A Bay of Plenty company carried out unlawful earthworks at a Te Puke kiwifruit orchard which led to the discharge of sediment-contaminated stormwater into a Kaituna River tributary.

The Bay of Plenty Regional Council says it was likely that suspended solids from the two discharges would have eventually discharged into the Kaituna River.

The river is an important habitat for indigenous fish species and threatened flora and fauna, and a whitebait spawning site, and highly valued by local iwi.

In the Environment Court in Tauranga on Tuesday, G & J Vercoe Contracting Limited pleaded guilty to two charges of using land in a manner that contravenes the Bay of Plenty Regional Council's Water and Land Plan.

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The council's prosecution case relates to the company carrying out earthworks at a kiwifruit orchard, owned by Maketu Estates, on Gridley Rd, Te Puke in 2016 and 2017 without resource consents.

The company's offending was detected by a regional council enforcement officer during an inspection of the property on May 12, 2017.

The officer discovered a highly discoloured flow of stormwater coming from one of the two earthwork sites from a channel cut through the fill which leads to the Kaituna River.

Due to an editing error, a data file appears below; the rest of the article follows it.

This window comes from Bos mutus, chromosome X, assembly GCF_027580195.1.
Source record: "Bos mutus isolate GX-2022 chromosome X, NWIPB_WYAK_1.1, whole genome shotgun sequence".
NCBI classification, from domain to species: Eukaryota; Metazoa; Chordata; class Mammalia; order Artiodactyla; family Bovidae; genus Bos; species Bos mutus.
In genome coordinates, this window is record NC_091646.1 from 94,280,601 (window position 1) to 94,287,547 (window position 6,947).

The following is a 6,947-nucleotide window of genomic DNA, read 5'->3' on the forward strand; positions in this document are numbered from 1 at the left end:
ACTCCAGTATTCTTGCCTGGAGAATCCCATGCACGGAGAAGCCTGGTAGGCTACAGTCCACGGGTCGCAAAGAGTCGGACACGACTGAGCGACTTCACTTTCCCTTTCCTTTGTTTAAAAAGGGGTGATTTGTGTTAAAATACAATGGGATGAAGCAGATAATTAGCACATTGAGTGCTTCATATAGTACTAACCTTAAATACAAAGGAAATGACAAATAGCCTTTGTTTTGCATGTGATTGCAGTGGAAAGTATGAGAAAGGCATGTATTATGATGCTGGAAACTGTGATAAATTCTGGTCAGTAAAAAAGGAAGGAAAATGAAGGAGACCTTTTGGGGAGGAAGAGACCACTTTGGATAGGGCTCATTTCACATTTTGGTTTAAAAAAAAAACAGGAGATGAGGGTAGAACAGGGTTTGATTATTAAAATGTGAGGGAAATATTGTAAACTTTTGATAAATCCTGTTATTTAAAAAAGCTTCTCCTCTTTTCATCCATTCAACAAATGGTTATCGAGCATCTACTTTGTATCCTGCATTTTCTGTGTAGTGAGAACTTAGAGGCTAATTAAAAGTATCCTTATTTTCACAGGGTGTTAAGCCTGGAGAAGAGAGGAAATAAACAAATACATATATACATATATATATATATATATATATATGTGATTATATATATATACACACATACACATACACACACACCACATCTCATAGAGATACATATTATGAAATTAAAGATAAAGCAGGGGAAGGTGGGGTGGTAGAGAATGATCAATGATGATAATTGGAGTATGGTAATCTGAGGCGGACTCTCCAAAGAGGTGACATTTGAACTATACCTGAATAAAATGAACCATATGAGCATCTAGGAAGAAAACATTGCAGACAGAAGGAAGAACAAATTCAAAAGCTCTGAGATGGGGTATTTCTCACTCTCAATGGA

In early 2017 Maketu Estates again engaged the defendant company to undertake more earthworks to bench the second gully at the same property.

Following a complaint, a regional council enforcement officer visited the property and ordered the works to stop until a resource consent was obtained.

About 2000 cubic metres of earth had been moved without erosion or sediment controls.

Before a resource consent application could be lodged and granted, an extreme storm happened in April 2017, and the sediment and erosion controls put in place failed.

That led to a discharge of sediment contaminated stormwater into the watercourse.

Council said the earthworks were likely to have added to the cumulative impact of sedimentation and erosion in the Kaituna River catchment, including Maketu Estuary.

Victoria Brewer, a lawyer for the regional council, told Judge David Kirkpatrick that given the scale of the offending, total fines of almost $30,000 were being sought.

Brewer said the offending was at "very least, extreme recklessness" by a highly experienced operator who ought to have known resource consents were required.

The defendant's lawyer Deborah Riley argued that this was a case of "carelessness" rather than a deliberate flouting of the rules by her client.

The defendant "got it wrong on this occasion" and had made changes to its operating practices to ensure it does not happen again, she said.

Judge Kirkpatrick reserved his decision.